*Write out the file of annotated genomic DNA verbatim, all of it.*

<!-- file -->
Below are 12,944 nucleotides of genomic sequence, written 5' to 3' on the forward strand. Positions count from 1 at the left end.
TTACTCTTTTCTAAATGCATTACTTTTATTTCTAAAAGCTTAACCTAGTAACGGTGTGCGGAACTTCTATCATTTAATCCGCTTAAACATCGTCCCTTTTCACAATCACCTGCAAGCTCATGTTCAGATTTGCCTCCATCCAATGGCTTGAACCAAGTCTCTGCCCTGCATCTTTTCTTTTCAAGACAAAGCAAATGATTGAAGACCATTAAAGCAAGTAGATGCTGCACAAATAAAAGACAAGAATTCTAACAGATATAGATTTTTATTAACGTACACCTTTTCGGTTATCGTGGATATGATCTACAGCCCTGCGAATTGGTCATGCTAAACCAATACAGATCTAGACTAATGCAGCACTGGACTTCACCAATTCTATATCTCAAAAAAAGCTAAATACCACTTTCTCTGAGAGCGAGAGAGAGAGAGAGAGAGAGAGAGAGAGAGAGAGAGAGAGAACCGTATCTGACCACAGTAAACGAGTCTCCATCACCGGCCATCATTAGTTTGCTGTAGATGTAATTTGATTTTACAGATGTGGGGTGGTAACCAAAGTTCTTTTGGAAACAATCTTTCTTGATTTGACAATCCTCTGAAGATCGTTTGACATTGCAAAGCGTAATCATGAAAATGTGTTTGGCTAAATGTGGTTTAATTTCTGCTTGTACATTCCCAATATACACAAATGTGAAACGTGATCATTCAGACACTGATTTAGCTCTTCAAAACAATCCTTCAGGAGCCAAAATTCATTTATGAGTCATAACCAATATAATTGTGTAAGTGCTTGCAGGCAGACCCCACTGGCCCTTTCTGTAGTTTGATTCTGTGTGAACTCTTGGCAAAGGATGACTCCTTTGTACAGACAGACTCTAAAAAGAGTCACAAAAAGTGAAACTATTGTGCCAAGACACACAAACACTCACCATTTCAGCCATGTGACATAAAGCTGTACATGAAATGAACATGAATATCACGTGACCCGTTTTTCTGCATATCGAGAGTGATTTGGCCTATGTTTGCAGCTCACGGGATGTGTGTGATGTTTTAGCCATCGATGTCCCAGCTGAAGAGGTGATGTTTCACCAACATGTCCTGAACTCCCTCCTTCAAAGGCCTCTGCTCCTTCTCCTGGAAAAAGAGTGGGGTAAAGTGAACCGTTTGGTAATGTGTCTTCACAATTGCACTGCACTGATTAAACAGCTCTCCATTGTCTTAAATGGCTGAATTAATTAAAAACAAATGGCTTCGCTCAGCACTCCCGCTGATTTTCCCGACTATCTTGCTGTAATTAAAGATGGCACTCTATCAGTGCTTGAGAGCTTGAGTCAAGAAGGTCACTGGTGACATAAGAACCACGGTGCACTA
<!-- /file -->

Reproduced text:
Below are 12,944 nucleotides of genomic sequence, written 5' to 3' on the forward strand. Positions count from 1 at the left end.
TTACTCTTTTCTAAATGCATTACTTTTATTTCTAAAAGCTTAACCTAGTAACGGTGTGCGGAACTTCTATCATTTAATCCGCTTAAACATCGTCCCTTTTCACAATCACCTGCAAGCTCATGTTCAGATTTGCCTCCATCCAATGGCTTGAACCAAGTCTCTGCCCTGCATCTTTTCTTTTCAAGACAAAGCAAATGATTGAAGACCATTAAAGCAAGTAGATGCTGCACAAATAAAAGACAAGAATTCTAACAGATATAGATTTTTATTAACGTACACCTTTTCGGTTATCGTGGATATGATCTACAGCCCTGCGAATTGGTCATGCTAAACCAATACAGATCTAGACTAATGCAGCACTGGACTTCACCAATTCTATATCTCAAAAAAAGCTAAATACCACTTTCTCTGAGAGCGAGAGAGAGAGAGAGAGAGAGAGAGAGAGAGAGAGAGAGAGAACCGTATCTGACCACAGTAAACGAGTCTCCATCACCGGCCATCATTAGTTTGCTGTAGATGTAATTTGATTTTACAGATGTGGGGTGGTAACCAAAGTTCTTTTGGAAACAATCTTTCTTGATTTGACAATCCTCTGAAGATCGTTTGACATTGCAAAGCGTAATCATGAAAATGTGTTTGGCTAAATGTGGTTTAATTTCTGCTTGTACATTCCCAATATACACAAATGTGAAACGTGATCATTCAGACACTGATTTAGCTCTTCAAAACAATCCTTCAGGAGCCAAAATTCATTTATGAGTCATAACCAATATAATTGTGTAAGTGCTTGCAGGCAGACCCCACTGGCCCTTTCTGTAGTTTGATTCTGTGTGAACTCTTGGCAAAGGATGACTCCTTTGTACAGACAGACTCTAAAAAGAGTCACAAAAAGTGAAACTATTGTGCCAAGACACACAAACACTCACCATTTCAGCCATGTGACATAAAGCTGTACATGAAATGAACATGAATATCACGTGACCCGTTTTTCTGCATATCGAGAGTGATTTGGCCTATGTTTGCAGCTCACGGGATGTGTGTGATGTTTTAGCCATCGATGTCCCAGCTGAAGAGGTGATGTTTCACCAACATGTCCTGAACTCCCTCCTTCAAAGGCCTCTGCTCCTTCTCCTGGAAAAAGAGTGGGGTAAAGTGAACCGTTTGGTAATGTGTCTTCACAATTGCACTGCACTGATTAAACAGCTCTCCATTGTCTTAAATGGCTGAATTAATTAAAAACAAATGGCTTCGCTCAGCACTCCCGCTGATTTTCCCGACTATCTTGCTGTAATTAAAGATGGCACTCTATCAGTGCTTGAGAGCTTGAGTCAAGAAGGTCACTGGTGACATAAGAACCACGGTGCACTA